It’s tempting, but wrong, to analyze a policy proposal by asking whether we’d be better off if the policy were adopted than we are now. It’s wrong because, if things are getting worse on their own, the proposed policy might leave us worse off than we are now but better off than we would be without it.
My favorite example here is the Clinton health care proposal, which was offered as providing a benefit though it was actually designed to somewhat soften the blow to health-care consumers from the shift to managed care that was happening anyway. The health insurance companies killed the plan by convincing the voters of what was true: the plan would result in their having less choice of providers, and more bureaucratic controls over what their providers could do for them, than most of them then had through private insurance.
As is often the case, the lie in the “Harry and Louise” ads was in what they didn’t say: that the insurance companies themselves were even then in the process of taking away choice and instituting bureaucratic control over medical practice, and that Hillarycare would have preserved some choice and provided some due process rights for patients when the care managers said “no” to some recommended treatment. But having told the voters that Hillarycare was going to leave them better off, the Clinton team couldn’t really respond to “Harry and Louise” by explaining that the plan would actually leave them only somewhat worse off, while in its absence they would wind up much worse off (as indeed they — we — have). [Whether Hillarycare would in fact have been better than doing nothing we will now never know.]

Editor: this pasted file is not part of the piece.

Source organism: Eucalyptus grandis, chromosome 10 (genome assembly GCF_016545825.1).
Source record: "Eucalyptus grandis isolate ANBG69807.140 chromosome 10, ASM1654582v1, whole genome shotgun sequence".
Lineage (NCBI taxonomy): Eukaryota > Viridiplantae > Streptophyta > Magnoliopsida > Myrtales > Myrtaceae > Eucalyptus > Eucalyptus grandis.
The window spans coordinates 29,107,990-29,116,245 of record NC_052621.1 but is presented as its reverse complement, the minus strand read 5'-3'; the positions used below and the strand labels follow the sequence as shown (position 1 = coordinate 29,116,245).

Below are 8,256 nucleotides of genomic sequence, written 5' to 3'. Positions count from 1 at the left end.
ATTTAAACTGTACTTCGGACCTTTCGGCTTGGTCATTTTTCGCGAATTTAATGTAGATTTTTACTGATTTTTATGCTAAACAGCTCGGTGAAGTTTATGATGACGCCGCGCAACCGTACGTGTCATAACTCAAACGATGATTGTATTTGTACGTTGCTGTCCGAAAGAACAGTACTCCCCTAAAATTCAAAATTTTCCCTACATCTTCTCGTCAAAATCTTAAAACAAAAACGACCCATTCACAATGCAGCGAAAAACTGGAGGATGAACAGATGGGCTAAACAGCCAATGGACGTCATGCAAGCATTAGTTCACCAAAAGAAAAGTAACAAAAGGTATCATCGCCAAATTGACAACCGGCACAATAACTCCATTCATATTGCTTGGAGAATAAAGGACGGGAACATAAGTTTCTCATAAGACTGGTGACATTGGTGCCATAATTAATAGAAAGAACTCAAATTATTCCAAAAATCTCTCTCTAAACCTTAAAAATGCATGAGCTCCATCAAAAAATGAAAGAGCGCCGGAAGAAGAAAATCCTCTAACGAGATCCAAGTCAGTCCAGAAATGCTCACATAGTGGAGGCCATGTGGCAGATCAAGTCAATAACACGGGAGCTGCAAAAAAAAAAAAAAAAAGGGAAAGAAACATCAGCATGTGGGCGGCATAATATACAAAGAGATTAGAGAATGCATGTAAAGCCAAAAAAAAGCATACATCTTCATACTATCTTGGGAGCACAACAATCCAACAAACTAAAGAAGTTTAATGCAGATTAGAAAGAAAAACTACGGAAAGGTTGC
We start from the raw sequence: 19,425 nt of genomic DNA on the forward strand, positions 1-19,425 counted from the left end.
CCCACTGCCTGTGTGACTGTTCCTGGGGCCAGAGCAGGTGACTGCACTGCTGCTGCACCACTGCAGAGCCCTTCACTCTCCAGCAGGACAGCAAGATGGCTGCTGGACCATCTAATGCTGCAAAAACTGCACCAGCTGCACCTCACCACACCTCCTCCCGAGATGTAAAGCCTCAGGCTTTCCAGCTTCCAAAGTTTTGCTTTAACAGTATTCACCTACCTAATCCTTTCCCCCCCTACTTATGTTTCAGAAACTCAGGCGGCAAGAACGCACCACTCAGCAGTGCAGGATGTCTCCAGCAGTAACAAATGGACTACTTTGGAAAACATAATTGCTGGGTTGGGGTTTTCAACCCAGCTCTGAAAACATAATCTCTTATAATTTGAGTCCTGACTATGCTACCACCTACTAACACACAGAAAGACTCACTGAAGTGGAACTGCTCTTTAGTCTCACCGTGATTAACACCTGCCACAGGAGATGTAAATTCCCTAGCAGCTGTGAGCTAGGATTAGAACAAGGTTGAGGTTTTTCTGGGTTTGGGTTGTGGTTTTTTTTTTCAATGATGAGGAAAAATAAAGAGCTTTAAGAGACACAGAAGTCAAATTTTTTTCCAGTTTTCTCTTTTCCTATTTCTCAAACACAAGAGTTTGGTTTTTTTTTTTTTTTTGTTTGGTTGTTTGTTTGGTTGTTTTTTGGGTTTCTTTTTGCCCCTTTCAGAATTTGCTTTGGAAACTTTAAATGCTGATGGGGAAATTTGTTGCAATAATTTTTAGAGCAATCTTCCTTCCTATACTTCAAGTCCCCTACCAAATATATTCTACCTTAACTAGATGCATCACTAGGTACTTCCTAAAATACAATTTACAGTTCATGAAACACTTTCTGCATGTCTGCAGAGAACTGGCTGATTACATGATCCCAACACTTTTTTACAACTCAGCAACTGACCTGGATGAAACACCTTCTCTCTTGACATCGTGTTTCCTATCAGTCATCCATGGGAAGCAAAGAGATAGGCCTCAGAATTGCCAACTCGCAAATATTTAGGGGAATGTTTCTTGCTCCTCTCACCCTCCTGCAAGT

I’ve never had a name to apply to this particular mistake. Philip Bobbitt of the University of Texas Law School offers one in this New York Times op-ed, linked to and commented on by Eugene Volokh: Bobbitt calls it “Parmenides’ Fallacy,” after the philosopher who claimed that the real world must necessarily be entirely unchanging. [What is not is not. Therefore the void does not exist. Therefore there is never empty space. If there is no empty space, nothing can move, because there’s no empty space to move into. If there is no motion, there can be no change. Therefore, everything must always remain as it is. Q.E.D.]
Bobbitt believes that opposition to a war with Iraq represents an instance of the fallacy. He (and I) may or may not be right in thinking that the consequences of not invading now are likely to be worse than the consequences of invading now; he seems far more confident than I. But surely he’s right that “But war would be awful!” doesn’t really count as a complete analysis of the situation; one needs to argue that no-war would be less awful.
Or as the economist replied when asked “How are you?”:
“Compared to what?”